Women Heads of State Initiative: https://bit.ly/3IQtqKt
Promoting equity in women's leadership in government
Former Liberian President Ellen Johnson Sirleaf was one of the featured leaders at the event. Her interpretation of her legacy that she built in her country, at a time when women in African politics was still a novel idea, made the audience participate in some of her decisions when she was at the command of her. On her reflections on the role that the female electorate plays in shaping discourse and politics, she said: “Women's leadership and decision-making must come from the people affected by those policies. It should be the women from below who dictate those policies.” Former Malawi President Joyce Banda praised Africa for championing women in decision-making at the highest levels of government. In her remarks, she said that Africa had a good story to tell in key priority areas, such as reducing maternal mortality, bringing more girls into the school system, and creating initiatives that identify women leaders in the executive, judicial, and legislature of African countries. However, she pointed out that keeping women in these roles has been the challenge that the continent must solve.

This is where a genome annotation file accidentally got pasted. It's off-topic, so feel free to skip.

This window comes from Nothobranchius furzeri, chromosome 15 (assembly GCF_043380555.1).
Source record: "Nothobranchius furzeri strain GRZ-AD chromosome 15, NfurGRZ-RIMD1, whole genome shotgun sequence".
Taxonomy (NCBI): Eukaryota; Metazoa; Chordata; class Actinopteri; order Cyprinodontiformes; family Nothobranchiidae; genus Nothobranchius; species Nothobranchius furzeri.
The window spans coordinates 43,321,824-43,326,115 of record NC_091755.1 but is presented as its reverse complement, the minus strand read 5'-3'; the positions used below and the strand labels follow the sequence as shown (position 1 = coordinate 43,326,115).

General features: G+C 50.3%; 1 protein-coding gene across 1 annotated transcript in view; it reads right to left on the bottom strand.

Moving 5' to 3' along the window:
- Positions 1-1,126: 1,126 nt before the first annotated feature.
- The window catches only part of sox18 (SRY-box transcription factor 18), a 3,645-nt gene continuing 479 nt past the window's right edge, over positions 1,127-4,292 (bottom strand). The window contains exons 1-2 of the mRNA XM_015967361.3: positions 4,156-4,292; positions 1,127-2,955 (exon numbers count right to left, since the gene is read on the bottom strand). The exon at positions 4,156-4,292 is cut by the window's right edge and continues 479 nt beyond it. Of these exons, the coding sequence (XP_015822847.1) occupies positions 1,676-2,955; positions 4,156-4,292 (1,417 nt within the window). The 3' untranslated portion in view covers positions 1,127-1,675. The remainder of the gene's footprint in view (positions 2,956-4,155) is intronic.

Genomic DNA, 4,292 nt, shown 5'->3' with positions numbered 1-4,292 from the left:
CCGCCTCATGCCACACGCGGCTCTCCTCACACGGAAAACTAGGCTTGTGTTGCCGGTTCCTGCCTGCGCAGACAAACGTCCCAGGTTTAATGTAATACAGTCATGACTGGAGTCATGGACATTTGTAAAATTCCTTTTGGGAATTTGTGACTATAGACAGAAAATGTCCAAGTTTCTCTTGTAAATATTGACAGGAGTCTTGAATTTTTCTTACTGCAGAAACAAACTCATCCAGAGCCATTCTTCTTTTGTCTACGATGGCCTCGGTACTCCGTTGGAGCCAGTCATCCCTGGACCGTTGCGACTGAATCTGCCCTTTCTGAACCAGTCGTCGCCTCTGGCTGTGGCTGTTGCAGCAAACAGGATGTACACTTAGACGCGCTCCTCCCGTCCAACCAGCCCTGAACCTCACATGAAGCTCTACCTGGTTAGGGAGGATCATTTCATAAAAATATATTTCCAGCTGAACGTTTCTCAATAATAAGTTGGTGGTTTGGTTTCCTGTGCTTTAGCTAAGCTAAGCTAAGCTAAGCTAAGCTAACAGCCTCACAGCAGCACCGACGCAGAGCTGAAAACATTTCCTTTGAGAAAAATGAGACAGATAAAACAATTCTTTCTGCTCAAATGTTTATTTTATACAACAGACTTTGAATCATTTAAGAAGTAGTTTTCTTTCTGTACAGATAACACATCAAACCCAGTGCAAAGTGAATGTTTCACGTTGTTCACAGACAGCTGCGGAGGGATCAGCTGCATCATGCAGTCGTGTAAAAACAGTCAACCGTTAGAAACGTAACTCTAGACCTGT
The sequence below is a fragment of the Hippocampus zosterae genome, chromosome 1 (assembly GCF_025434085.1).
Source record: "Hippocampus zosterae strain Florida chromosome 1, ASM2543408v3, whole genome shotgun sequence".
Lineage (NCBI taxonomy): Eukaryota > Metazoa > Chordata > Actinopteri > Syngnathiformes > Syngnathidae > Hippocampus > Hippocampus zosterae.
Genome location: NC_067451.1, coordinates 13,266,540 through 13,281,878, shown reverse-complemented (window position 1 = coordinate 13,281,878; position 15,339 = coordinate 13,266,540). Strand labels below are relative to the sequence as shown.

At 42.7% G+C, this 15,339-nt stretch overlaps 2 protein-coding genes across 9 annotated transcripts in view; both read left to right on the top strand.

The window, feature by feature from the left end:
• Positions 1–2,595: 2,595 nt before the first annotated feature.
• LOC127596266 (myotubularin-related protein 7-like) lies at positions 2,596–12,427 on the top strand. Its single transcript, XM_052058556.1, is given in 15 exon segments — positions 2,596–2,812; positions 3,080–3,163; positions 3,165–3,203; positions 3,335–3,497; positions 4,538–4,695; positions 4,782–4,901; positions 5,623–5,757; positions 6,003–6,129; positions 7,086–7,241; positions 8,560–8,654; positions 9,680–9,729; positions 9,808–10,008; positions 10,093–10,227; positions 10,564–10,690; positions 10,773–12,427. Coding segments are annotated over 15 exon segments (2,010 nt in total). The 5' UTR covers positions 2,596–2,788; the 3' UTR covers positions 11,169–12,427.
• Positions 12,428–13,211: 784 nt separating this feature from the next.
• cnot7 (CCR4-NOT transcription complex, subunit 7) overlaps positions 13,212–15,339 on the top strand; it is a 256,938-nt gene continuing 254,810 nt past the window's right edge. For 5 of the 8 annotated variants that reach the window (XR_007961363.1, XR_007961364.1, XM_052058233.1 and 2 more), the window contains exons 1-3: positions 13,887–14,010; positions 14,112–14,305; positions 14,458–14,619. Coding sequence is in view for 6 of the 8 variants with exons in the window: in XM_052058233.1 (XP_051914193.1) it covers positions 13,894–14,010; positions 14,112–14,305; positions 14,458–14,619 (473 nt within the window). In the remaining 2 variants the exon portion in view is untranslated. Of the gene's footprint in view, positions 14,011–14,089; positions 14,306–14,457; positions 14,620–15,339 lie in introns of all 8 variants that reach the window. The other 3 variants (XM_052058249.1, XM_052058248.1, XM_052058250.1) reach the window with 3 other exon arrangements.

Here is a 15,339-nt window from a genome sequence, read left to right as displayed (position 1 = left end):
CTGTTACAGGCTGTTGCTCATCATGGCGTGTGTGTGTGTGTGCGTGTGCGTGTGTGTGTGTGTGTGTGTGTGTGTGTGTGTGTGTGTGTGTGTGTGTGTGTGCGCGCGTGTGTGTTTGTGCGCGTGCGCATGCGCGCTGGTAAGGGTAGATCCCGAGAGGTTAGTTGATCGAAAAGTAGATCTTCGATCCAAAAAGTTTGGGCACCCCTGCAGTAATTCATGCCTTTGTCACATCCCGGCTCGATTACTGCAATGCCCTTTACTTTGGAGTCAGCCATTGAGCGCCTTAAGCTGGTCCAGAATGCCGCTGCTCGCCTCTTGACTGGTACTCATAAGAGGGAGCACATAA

A platform to share lessons on the advancement of the continent
Namibian Prime Minister Saara Kuungonelwa-Amadilha's session discussed how creating strong government policies to harness the continent's natural resources would be the engine of economic change among women and youth. “To make these benefits a reality, we need to optimize the management of our natural resources through effective governance, promote skills among our young people, so that they promote development and participate in the use of the natural resources that we have and also benefit from them. , as well as promoting industrialization by adding value to our natural resources”, he said.